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We are proud to share our excellent results for REF2021, where we achieved world-leading or internationally recognised ratings for our research outputs and Impact case studies.

In the Art & Design, Art History, theory submission, History of Art scored 3-4* in 100% of their research outputs and impact case studies, making their research international and world-leading. Both the impact case studies, ‘Interpreting Stone Masonry’ by Jenny Alexander and ‘Supporting the preservation and conservation of Renaissance art in Venice’ by Giorgio Tagliaferro stress the new methodologies staff have developed to help the cultural and heritage sector conserve and re-present the past, changing the ways in which visitors experience buildings and museums, and challenging traditional conceptions of what constitutes history.

We are proud to announce that the University of Warwick’s submission to ‘Music, Drama, Dance, Performing Arts, Film and Screen Studies’ (panel 33) was ranked FIRST for Research Power (THE). This ranking reflects the overall quality of the research submission from all research active staff across Film & Television Studies, Theatre & Performance and Culture and Media Policy Studies, as well as colleagues in the Centre for Interdisciplinary Methodologies. The inclusive and diverse nature of our research culture is reflected by our being the largest unit submitted to panel 33, and all colleagues from professors to ECRs have contributed to an overall GPA of 3.52. Overall, 61% of our research is ranked as 4 star and thus ‘world leading’, placing us in the top 5 areas of research at Warwick, ranking 12th in panel 33’s grouping of 84 universities, and 6th within the Russell Group universities. Our supportive and diverse research culture placed us10th out of 84 Universities with 78% of our facilities and practices scored at 4*, which signals international recognition.

We are really pleased with the case studies, 3 from SCAPVC and 2 from CIM, from a pool of 9 excellent projects, they were:

The City and the Archive: Television History, Heritage and Memory Research in Action - Building civic pride, bridging the generation gap: This project speaks to the research theme ‘Cities, Places, Environments’, stressing the importance of place-based research, and the formation of local identities within a regional context. This project showcases collaboration between academia, cultural organisations, and the general public, showing the benefits for all concerned. The importance of the regional is also evident in the Ghost Town project based in Coventry and the panoply of events organised for the current ‘Resonate Festival’ for Coventry City of Culture. Contact Person Prof Helen Wheatley (FTS) (see also Ghost Town and Resonate Festival)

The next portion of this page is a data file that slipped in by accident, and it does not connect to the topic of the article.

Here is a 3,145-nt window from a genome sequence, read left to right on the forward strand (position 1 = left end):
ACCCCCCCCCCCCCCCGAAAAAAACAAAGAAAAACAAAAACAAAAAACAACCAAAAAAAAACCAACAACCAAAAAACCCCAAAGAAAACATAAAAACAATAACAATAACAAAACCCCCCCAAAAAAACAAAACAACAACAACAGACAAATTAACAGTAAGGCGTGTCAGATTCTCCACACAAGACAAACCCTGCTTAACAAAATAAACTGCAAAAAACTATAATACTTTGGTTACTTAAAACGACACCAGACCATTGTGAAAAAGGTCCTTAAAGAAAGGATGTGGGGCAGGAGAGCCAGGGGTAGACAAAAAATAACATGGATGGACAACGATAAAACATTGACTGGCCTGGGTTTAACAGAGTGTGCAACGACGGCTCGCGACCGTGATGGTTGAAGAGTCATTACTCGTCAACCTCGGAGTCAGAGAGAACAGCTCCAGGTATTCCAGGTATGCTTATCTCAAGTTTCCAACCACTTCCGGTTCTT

African Women Playwrights Network (AWPN) Connecting African womxn female practitioners: This network, co-founded in 2015 by Prof Yvette Hutchison, has global reach, impacted significantly on the visibility and status of African women creative practitioners and the industry in terms of professional development and a focus on disseminating the work of global south/majority scholars to international audiences. This is an ongoing project. This work links in interesting ways with WWP’s Creativity and Wordcraft.

Amateur Theatrics in the Royal Navy investigates the role and function of amateur creativity and engages with the national institutions of the Royal Navy and Royal Museums Greenwich, while collaboratively challenging approaches to conservation and curation of materials by institutions

From the Centre for Interdisciplinary Methodologies, Nerea Calvillo’s Yellow Dust: Engaging Citizens with Environmental Issues/ Making Environmental Issues Visible’.

Our investment in socially-engaged, ethical praxis with national and international dimensions is demonstrated by numerous projects including Garde-Hansen’s media history work with communities susceptible to flooding in the UK, Sustainable Flood Memory, Using media, archives and memory to manage flooding, Sustainable Flood Memory (, and Michelle Aaron’s work on the role of filmmaking in her Screening Rights Film Festival, Screening Rights, and work on end of life care in the UK and the African subcontinent.

We engage with the Creative Industries and the Value of Culture in current research on the Future of Creative Work; by Dr Bilton, Dr Ashton, Dr Bandinelli and Dr Wright.

And the Warwick Writing Program features strongly in

Creativity and Wordcraft - Developing the next wave of literary writers